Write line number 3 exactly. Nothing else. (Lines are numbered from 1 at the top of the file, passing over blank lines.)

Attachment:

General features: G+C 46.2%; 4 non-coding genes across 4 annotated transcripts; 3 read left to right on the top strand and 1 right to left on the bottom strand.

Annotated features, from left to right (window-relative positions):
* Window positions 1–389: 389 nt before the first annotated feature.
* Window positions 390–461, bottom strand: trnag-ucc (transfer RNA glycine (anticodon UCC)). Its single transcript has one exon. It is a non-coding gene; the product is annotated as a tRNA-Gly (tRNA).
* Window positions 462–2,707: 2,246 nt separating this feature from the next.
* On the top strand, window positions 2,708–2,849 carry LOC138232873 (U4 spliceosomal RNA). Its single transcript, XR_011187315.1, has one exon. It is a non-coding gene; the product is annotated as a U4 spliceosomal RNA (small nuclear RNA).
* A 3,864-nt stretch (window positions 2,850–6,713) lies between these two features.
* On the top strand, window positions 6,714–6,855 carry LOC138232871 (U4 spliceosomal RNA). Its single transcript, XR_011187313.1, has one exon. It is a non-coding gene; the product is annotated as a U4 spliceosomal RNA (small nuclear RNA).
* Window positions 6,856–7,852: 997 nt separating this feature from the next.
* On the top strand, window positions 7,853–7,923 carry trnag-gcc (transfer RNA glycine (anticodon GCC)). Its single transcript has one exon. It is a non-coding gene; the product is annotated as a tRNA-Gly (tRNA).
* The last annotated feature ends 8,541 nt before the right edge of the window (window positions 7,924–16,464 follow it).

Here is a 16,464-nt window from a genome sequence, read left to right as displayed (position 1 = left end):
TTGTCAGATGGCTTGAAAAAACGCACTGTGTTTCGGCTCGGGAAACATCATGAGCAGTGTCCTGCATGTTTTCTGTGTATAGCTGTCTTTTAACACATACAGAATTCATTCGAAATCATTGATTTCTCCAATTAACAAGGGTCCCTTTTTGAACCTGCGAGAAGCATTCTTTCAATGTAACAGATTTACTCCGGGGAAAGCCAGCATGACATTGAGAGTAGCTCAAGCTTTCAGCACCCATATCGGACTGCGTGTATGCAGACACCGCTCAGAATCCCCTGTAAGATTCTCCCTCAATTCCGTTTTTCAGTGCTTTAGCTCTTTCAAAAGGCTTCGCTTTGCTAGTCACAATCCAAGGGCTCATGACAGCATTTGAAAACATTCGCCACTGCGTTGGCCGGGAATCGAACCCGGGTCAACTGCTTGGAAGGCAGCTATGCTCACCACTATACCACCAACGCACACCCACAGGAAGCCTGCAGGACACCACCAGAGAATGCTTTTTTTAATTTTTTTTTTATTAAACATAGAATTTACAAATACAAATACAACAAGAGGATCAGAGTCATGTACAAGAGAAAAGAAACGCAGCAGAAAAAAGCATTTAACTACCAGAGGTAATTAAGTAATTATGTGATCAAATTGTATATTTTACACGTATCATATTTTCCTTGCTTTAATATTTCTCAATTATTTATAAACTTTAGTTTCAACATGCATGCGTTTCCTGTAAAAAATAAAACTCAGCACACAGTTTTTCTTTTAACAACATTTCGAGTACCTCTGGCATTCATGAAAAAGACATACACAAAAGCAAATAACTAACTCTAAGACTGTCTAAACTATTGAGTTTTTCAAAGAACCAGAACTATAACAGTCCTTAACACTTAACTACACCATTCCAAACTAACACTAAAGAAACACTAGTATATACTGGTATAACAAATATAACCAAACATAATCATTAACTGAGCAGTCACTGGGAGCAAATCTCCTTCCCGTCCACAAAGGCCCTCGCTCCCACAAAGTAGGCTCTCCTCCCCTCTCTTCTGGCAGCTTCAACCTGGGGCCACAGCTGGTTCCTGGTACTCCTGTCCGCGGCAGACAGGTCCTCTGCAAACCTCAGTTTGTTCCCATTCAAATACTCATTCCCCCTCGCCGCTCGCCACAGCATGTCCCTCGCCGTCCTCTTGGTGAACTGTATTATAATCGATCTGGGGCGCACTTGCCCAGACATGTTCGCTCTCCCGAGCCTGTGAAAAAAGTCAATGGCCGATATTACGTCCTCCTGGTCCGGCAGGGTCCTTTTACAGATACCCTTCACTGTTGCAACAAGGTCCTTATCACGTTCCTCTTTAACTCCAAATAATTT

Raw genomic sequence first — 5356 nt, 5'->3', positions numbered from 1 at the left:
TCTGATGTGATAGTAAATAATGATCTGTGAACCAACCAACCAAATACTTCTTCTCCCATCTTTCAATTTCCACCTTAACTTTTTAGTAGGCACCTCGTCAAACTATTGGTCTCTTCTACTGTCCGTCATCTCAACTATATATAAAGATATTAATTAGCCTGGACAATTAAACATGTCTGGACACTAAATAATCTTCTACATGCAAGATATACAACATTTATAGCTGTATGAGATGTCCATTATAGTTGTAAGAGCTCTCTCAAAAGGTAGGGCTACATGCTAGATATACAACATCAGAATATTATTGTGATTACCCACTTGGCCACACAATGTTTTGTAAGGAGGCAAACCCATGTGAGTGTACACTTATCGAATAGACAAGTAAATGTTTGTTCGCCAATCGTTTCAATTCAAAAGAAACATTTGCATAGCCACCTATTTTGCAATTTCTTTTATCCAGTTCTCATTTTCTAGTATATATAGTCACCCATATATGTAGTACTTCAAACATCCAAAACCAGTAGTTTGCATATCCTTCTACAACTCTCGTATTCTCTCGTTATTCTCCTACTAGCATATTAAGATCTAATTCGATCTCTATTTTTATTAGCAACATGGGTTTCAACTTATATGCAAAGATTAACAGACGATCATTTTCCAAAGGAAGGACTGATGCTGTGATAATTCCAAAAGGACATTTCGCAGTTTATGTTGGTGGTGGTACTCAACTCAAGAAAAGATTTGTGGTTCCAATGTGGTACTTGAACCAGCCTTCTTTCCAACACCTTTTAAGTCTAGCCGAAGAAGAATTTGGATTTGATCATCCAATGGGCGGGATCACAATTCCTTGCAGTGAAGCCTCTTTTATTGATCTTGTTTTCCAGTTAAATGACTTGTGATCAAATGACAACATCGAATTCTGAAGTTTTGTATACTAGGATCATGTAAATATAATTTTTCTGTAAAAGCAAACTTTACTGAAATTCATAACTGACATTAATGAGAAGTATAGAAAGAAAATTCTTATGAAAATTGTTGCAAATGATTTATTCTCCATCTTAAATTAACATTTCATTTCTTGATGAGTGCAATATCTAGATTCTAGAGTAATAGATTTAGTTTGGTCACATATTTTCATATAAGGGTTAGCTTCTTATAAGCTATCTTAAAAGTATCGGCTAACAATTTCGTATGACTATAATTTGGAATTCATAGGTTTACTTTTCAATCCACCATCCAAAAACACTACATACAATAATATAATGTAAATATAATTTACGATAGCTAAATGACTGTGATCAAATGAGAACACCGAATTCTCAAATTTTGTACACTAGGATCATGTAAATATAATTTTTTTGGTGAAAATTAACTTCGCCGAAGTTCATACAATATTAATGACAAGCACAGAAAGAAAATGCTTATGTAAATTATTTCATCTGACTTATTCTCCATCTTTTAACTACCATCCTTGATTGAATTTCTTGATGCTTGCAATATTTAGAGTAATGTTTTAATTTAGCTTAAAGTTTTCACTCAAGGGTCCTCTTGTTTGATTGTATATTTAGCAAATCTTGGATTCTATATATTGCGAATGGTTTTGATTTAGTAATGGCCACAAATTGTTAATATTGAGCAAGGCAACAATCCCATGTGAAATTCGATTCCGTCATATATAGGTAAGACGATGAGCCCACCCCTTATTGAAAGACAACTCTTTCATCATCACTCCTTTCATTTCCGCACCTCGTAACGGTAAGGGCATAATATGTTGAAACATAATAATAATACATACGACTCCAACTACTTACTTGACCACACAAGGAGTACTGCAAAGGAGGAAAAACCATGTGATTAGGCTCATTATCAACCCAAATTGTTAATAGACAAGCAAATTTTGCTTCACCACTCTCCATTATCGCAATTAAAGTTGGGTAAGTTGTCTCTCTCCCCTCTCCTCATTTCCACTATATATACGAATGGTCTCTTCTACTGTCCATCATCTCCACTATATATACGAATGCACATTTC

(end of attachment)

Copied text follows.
* Window positions 1–389: 389 nt before the first annotated feature.